Breather for Kasauli resorts as Supreme Court stays NGT demolition order
In a breather to resorts Kasauli, the Supreme Court has stayed an NGT order directing demolition of seven properties, which were extended illegally
New Delhi: In a breather to resorts in the picturesque Himachal Pradesh town of Kasauli, the Supreme Court has stayed a National Green Tribunal (NGT) order directing demolition of seven properties, which were extended illegally without requisite approvals from authorities.
A bench comprising justices R.K. Agrawal and Sanjay Kishan Kaul issued notices to various parties in the case and posted the matter for 11 July. “Till then the operation of the impugned judgement and order shall remain stayed,” the bench said. The direction came on the plea filed by two resorts—Narayani Guest House and Bird’s View Resort—challenging the 30 May NGT order directing demolition of illegally constructed portions of their buildings and also imposing environmental compensation ranging from Rs5-10 lakh on each of them.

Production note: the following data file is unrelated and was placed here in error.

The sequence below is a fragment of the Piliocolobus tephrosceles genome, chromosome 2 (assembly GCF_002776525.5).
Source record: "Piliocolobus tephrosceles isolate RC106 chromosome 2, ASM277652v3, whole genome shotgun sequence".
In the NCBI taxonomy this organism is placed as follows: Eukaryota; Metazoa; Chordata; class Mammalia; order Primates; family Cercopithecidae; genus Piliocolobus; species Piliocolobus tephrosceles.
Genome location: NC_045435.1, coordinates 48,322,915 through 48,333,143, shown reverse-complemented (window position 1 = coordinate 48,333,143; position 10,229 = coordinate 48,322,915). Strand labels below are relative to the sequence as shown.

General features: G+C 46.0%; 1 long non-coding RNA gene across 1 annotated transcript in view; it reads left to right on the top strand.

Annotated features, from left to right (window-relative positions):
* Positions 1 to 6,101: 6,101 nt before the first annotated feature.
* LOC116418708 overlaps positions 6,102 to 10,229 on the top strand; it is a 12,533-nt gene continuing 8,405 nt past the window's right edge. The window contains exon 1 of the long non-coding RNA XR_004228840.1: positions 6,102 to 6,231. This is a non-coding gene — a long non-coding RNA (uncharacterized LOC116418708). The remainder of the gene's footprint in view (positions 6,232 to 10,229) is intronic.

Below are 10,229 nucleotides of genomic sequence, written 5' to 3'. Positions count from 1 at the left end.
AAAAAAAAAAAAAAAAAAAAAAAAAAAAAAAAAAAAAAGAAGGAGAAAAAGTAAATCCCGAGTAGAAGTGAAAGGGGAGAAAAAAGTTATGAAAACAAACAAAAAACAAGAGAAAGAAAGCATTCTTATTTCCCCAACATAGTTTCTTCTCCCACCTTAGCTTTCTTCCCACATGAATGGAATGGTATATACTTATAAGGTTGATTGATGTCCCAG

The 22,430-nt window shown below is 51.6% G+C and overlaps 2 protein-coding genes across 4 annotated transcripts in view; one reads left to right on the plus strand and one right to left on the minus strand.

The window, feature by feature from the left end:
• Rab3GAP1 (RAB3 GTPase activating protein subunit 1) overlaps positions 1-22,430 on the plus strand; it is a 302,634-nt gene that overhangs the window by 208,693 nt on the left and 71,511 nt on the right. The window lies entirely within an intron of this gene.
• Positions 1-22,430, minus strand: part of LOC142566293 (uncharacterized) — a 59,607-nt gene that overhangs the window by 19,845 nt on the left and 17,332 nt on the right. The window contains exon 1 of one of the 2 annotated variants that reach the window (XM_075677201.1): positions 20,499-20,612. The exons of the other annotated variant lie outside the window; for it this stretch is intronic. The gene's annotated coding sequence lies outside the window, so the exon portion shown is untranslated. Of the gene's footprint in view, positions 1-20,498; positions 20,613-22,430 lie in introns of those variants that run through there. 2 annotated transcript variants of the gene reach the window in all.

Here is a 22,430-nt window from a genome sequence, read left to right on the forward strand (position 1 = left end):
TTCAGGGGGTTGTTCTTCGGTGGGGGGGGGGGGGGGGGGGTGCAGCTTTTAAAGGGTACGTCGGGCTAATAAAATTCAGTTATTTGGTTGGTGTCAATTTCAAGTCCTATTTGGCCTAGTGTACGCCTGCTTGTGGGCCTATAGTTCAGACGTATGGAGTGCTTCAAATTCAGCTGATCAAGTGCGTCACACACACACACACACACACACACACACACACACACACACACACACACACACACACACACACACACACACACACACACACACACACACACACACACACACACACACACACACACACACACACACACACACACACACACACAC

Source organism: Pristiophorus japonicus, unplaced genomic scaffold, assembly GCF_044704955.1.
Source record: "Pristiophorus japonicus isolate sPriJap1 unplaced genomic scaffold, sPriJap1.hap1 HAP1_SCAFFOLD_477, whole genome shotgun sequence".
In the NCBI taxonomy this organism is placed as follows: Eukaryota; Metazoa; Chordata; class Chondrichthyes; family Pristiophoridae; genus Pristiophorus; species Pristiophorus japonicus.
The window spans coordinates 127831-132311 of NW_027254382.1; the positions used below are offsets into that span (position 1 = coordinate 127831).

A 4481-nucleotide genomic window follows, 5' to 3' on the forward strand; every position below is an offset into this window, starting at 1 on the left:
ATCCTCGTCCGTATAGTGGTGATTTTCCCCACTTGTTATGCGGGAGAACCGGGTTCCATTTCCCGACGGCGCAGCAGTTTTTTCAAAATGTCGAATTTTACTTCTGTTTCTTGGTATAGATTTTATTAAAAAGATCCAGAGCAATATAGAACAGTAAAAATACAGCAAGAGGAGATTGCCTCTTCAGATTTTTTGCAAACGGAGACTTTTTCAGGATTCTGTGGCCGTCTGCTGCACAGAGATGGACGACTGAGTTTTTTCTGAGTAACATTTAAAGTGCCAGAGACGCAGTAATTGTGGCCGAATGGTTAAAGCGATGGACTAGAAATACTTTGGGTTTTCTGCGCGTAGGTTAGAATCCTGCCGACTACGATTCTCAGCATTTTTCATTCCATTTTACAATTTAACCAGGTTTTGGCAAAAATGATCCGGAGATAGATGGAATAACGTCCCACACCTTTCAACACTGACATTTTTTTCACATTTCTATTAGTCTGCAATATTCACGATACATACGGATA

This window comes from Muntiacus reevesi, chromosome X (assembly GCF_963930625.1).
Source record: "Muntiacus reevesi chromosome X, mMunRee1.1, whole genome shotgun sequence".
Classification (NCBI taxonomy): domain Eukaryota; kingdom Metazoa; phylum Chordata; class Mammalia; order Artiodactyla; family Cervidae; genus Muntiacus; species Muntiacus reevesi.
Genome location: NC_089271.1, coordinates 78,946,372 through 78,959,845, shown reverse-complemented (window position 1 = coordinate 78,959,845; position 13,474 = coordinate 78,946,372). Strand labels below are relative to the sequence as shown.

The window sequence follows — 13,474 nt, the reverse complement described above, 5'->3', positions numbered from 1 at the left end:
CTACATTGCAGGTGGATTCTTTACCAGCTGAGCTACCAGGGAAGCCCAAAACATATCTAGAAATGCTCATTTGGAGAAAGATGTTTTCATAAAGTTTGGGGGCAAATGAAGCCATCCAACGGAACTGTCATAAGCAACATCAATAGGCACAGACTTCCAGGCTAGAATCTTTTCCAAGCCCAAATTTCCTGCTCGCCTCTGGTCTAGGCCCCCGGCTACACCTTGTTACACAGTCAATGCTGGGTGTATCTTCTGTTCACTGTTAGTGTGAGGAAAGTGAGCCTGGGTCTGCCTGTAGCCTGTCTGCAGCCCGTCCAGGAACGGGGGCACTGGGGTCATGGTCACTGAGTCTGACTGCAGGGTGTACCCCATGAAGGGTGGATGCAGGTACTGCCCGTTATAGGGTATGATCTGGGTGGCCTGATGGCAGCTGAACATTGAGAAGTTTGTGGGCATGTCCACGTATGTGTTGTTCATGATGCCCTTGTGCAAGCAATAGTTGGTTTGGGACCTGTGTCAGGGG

The green panel had imposed hefty fines on the hotels—Bird’s View Resort, Chelsea Resorts, Hotel Pine View, Narayani Guest House, Hotel Nilgiri, Hotel Divsikha and AAA Guest House—for causing irretrievable damage to the ecology, polluting the environment and raising unauthorised constructions. The tribunal had noted that Bird’s View Hotel, which had permission for five rooms and two cottages, has carried out excessive construction and built nine rooms, one cottage and a three-storey frame structure adjoining the existing building without obtaining prior approval from Town and Country Planner, Solan.
Similarly, Chelsea Resorts which had permission for two blocks with three-storeys each has illegally constructed four blocks besides a twin parking unit. Hotel Pine View originally had permission for three storeys in one block with a total capacity of seven rooms but its owner constructed a seven-storey structure in two inter-connected building blocks.
Narayani Guest House had consent for three storeys and one floor for parking. However, the owner constructed a six-storey building. Nilgiri Hotel had permission for three storeys but the bench noted that including basement, there were eight storeys of the building.
The judgement had come on the plea filed by Society for Preservation of Kasauli and its Environs (SPOKE) contending that such a huge commercial activity cannot be permitted due to the fragile ecology of Kasauli town.